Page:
Saturday, July 20, 2013

More on Halting the Lenalidomide Trial

Please read my immediate prior post on this trial first if you have not already to best understand the context of this post.

I heard from a respected investigator and my person physician in my ibrutinib trial, Dr. John Byrd, involved in the halted trial of Revlimid (lenalidomide) versus Leukeran (chlorambucil) in the elderly with CLL. 

He said the Kaplan Meir curves were narrowing. Deaths are now 28 versus 36, but still with more in the lenalidomide arm. He also said "The cause of death was interspersed among many different causes." And he reiterated "We are very excited about lenalidomide as an immune modulating agent at lower doses" suggesting that we might find use for it at a low dose by not only considering its potential to control the CLL, but also to rebuild our damaged immunity. 

This is completely consistent with the additional information presented below from the well balanced reporting of the Myeloma Beacon News.

I have pasted the last half of their article on the topic, the part that is most pertinent to CLL.

Lessons learned?
  1. Don't rush to judgement: Analyze all the data and don't generalize.
  2. Don't throw out the baby with the bathwater: Immune modulating drugs may be an important piece in solving the CLL puzzle.
  3. Expect the unexpected: Be prepared for something that you are are completely unprepared for.

Here is the last half  on the article. The full  article is available at this link but I jumped to the part that is more focused on CLL

As I said in my prior post, this is an evolving story.

Revlimid Leukemia Trial Halted – No Immediate Impact On Drug’s Use In Myeloma Expected

Published: Jul 19, 2013 4:52 pm

The decision to halt the ORIGIN study was based on an analysis conducted in March that showed CLL pa­tients treated with Revlimid had a 92 percent increased risk of dying compared to those treated with chlor­am­bucil.  Specifically, 16 percent of patients treated with Revlimid had died at that point, compared to 9 percent of patients treated with chlorambucil.

Click on image to view a larger version of it.
The results from the March analysis show that a dif­ference between the overall survival curves started to emerge around 6 months after the start of treatment (see graph on the right).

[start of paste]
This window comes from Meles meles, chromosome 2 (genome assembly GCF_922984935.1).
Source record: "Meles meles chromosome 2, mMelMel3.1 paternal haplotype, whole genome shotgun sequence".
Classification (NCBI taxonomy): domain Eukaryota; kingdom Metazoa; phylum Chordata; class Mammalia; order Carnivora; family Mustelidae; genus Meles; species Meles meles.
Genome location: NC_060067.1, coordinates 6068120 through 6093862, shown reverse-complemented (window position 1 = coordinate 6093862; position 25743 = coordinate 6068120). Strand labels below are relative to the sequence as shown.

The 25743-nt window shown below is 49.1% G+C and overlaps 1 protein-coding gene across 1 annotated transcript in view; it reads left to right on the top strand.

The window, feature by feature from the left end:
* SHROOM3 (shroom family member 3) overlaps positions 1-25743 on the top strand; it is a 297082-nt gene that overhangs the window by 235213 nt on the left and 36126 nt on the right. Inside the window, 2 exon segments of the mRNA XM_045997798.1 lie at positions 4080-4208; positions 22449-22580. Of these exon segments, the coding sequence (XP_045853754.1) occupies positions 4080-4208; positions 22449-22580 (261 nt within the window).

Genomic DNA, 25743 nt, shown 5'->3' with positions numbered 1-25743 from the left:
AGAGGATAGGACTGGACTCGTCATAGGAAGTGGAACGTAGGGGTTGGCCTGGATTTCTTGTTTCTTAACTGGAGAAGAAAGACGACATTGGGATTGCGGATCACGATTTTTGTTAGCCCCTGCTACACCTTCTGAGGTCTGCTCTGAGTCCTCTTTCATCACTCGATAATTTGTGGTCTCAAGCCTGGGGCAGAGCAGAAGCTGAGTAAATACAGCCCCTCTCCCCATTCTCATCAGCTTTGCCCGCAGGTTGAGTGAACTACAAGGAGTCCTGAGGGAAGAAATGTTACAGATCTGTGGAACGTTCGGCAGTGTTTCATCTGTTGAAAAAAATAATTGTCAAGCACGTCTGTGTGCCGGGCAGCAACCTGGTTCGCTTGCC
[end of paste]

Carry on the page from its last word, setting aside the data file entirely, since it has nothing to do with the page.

Celgene told The Beacon that the gap in the sur­viv­al curves has since grown smaller, but has not closed, and that the death rates are currently 18 percent for Revlimid and 13 percent for chlor­am­bucil.  These findings, however, have not yet been reviewed or confirmed by the FDA.
The FDA also has not yet released any information about what factors may have increased the risk of death among Revlimid-treated patients.  A spokes­per­son from the agency told The Beacon, “The FDA is working with [Celgene] to gather the infor­ma­tion needed to better understand the nature of the deaths.”
Greg Geissman, a spokesperson from Celgene, provided some additional information to The Beacon.  He explained that secondary cancers have not contributed to the increased risk of death among patients treated with Revlimid in this study.  He added that secondary cancers were balanced between the two treatment groups, both in terms of the rate of patients developing secondary cancers and the number of deaths at­trib­ut­able to secondary cancers.
Geissman also stated, “As we understand, a preliminary observation shows a greater imbalance in deaths in patients over the age of 80 who have co-morbidities [additional medical conditions]. Our analysis will now look to understand further some of these dynamics and how they may have contributed to the imbalance.”
In addition to analyzing the potential impact of age and co-morbidities on the survival imbalance, Celgene stated that the company will analyze differences in how the patients were cared for at the various centers involved in the study.  The company indicated that the results from these analyses will be presented at an upcoming medical meeting.
The Mayo Clinic’s Dr. Kumar also explained that “Other studies of Revlimid in CLL have shown that these patients can have unique side effects compared to myeloma patients, such as tumor flare.”
A tumor flare reaction is a temporary worsening of symptoms soon after treatment begins.  It can be a sign that treatment is working, but it requires that patients be monitored closely during the first few weeks of treat­ment.
“Given that the [survival] curves start separating out close to a year, it is unlikely that [tumor flare] explains the increased mortality, but it clearly would be one of the aspects to be examined in the future,” explained Dr. Kumar.
“As we know more details about the cause of deaths in the Revlimid arm in the CLL study,” added Dr. Kumar, “we should certainly evaluate if there are specific patients with myeloma where there might be a concern.”

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Anonymous Anonymous said...

With an enrollment of 450 patients in 153 sites, that amounts to about 3 patients per site with half not on Revlimid. Not exactly a number one would associate with good statistics per site.
Be well, TomD

July 27, 2013 at 7:40 AM  

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